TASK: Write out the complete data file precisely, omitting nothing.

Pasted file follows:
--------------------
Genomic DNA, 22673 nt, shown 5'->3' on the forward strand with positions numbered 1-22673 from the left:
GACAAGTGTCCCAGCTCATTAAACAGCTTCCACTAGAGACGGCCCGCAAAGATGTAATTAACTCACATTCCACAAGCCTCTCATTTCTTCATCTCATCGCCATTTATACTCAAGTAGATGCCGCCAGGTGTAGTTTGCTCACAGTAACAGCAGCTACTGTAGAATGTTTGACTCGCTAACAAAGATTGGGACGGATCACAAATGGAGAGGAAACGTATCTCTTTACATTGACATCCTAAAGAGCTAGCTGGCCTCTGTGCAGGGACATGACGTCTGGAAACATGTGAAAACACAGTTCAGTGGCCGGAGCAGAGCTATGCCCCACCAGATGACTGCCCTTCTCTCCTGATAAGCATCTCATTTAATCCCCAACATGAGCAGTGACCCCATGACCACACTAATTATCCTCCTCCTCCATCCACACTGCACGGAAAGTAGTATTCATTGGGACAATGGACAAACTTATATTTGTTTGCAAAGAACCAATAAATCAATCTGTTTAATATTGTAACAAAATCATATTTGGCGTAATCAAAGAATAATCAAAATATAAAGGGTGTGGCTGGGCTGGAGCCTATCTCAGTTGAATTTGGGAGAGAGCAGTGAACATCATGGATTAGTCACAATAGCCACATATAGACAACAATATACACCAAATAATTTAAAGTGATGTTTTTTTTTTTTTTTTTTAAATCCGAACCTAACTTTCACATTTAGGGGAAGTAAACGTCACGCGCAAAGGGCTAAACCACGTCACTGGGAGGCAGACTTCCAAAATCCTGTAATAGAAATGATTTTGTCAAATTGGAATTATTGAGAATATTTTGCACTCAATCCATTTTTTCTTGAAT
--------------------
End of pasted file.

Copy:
Genomic DNA, 22673 nt, shown 5'->3' on the forward strand with positions numbered 1-22673 from the left:
GACAAGTGTCCCAGCTCATTAAACAGCTTCCACTAGAGACGGCCCGCAAAGATGTAATTAACTCACATTCCACAAGCCTCTCATTTCTTCATCTCATCGCCATTTATACTCAAGTAGATGCCGCCAGGTGTAGTTTGCTCACAGTAACAGCAGCTACTGTAGAATGTTTGACTCGCTAACAAAGATTGGGACGGATCACAAATGGAGAGGAAACGTATCTCTTTACATTGACATCCTAAAGAGCTAGCTGGCCTCTGTGCAGGGACATGACGTCTGGAAACATGTGAAAACACAGTTCAGTGGCCGGAGCAGAGCTATGCCCCACCAGATGACTGCCCTTCTCTCCTGATAAGCATCTCATTTAATCCCCAACATGAGCAGTGACCCCATGACCACACTAATTATCCTCCTCCTCCATCCACACTGCACGGAAAGTAGTATTCATTGGGACAATGGACAAACTTATATTTGTTTGCAAAGAACCAATAAATCAATCTGTTTAATATTGTAACAAAATCATATTTGGCGTAATCAAAGAATAATCAAAATATAAAGGGTGTGGCTGGGCTGGAGCCTATCTCAGTTGAATTTGGGAGAGAGCAGTGAACATCATGGATTAGTCACAATAGCCACATATAGACAACAATATACACCAAATAATTTAAAGTGATGTTTTTTTTTTTTTTTTTTAAATCCGAACCTAACTTTCACATTTAGGGGAAGTAAACGTCACGCGCAAAGGGCTAAACCACGTCACTGGGAGGCAGACTTCCAAAATCCTGTAATAGAAATGATTTTGTCAAATTGGAATTATTGAGAATATTTTGCACTCAATCCATTTTTTCTTGAAT